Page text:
With social engineering, a malicious player could take advantage of an end user’s personal information to launch a more personalized phishing attack, which means getting them to unknowingly provide their credentials and could introduce additional risk to the organisation. To mitigate this risk, organisations can leverage strong identity and access management policies to protect access points, enhance security, and identify trends through identity analytics. So, if a phishing attack occurs, and a user is accessing sensitive data from a new location they’ve never been to, a smart technology solution can pick up an anomaly and flag the potential access breach. This could trigger action, such as a temporary lockout or an additional access certification process to further protect the organisation. • What’s the outcome of the data race? Like any race, there will be winners and losers. To win, individuals must protect themselves and their organisations from data misuse. Users must become more aware of the access and information they are sharing with the services and applications they are using. Those considered winners in the data race will be those that carefully research and consider handing over any personal information and decide if the benefits are agreeable enough to exchange for personal data.
Organisations must take the necessary steps to review data practices and access points, including performing an access certification campaign to determine who in the organisation has access and evaluating whether they need access to potentially lower the risk pool. Organisations should also evaluate security solutions in conjunction with analytics solutions to meaningfully leverage the benefits of data collection while identifying risks in real time to trigger more immediate actions that benefit overall security. Taking these steps will arm organisations with the necessary tools and practices to be on the winning end of the data race.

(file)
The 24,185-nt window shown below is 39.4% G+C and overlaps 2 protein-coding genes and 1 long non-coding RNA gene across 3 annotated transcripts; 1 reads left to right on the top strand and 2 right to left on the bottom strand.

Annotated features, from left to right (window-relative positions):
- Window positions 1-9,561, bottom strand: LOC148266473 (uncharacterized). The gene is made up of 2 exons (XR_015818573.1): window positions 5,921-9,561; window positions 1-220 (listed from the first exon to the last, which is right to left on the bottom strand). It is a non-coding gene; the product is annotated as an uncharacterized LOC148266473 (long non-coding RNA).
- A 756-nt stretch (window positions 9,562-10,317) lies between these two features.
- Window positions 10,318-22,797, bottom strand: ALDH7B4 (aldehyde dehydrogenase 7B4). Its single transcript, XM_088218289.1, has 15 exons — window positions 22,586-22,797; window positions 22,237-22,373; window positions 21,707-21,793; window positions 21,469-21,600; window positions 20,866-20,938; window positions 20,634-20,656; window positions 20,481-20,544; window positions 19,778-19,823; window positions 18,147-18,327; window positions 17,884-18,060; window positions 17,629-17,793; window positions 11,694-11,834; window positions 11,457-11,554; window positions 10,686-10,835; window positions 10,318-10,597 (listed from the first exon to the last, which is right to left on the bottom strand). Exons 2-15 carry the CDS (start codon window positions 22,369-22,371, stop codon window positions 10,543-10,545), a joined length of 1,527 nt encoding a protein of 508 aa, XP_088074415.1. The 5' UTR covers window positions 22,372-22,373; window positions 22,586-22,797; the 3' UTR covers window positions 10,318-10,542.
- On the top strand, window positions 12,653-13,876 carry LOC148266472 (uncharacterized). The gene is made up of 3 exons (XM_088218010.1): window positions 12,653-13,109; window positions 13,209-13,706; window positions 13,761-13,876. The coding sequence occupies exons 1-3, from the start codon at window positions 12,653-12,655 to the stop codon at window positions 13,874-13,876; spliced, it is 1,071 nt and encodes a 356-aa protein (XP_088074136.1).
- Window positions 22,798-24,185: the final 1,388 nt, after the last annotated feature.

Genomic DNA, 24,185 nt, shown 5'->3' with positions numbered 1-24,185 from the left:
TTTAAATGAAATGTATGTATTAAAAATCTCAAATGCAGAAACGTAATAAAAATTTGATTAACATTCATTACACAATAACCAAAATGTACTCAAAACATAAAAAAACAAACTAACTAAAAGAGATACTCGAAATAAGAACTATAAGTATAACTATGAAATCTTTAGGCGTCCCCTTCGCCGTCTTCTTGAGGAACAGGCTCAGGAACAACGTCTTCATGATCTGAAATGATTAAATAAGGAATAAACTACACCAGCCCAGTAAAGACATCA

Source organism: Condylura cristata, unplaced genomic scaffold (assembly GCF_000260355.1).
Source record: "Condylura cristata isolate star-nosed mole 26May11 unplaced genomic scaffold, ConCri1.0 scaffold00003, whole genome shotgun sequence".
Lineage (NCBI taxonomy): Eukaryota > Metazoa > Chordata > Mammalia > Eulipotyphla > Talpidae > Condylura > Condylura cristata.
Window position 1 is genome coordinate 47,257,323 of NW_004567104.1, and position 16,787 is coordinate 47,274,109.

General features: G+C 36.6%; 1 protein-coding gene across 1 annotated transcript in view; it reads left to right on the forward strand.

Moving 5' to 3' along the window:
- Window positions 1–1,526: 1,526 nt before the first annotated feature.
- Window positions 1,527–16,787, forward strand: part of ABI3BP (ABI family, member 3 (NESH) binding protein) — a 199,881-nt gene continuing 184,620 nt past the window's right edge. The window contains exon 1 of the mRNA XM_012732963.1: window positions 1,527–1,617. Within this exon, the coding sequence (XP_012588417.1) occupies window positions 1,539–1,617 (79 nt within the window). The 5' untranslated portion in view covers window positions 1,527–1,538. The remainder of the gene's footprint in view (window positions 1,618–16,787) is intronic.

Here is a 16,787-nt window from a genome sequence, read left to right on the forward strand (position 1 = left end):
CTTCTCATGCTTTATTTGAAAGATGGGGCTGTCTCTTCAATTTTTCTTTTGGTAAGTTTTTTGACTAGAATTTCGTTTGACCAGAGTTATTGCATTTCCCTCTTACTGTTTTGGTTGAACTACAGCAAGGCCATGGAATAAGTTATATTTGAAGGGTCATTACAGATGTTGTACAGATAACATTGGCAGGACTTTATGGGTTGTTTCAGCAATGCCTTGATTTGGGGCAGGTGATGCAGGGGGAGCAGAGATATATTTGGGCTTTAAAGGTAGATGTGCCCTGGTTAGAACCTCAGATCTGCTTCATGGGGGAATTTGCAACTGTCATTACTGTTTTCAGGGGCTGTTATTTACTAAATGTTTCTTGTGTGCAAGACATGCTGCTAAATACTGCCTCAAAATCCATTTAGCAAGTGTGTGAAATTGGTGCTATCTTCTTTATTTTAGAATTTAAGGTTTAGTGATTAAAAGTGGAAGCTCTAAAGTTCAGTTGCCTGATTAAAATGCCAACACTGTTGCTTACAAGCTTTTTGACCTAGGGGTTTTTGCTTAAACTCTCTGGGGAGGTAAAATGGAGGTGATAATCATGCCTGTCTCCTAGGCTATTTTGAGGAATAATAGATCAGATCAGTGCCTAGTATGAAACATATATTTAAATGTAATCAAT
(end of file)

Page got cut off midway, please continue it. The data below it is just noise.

It is very clear that software has made the world dependent and enterprises hungry. The software needs to have new data combined with new technologies to continue adding value that would help an organisation in its growth. Now is the time that one should start looking internally to identify their unique perspective and the valuable, alternative data that could be produced. These are the steps that will help discover related insights to keep an organisation competitive.
(The author is the Country Director at Micro Focus India)

Source: financialexpress.com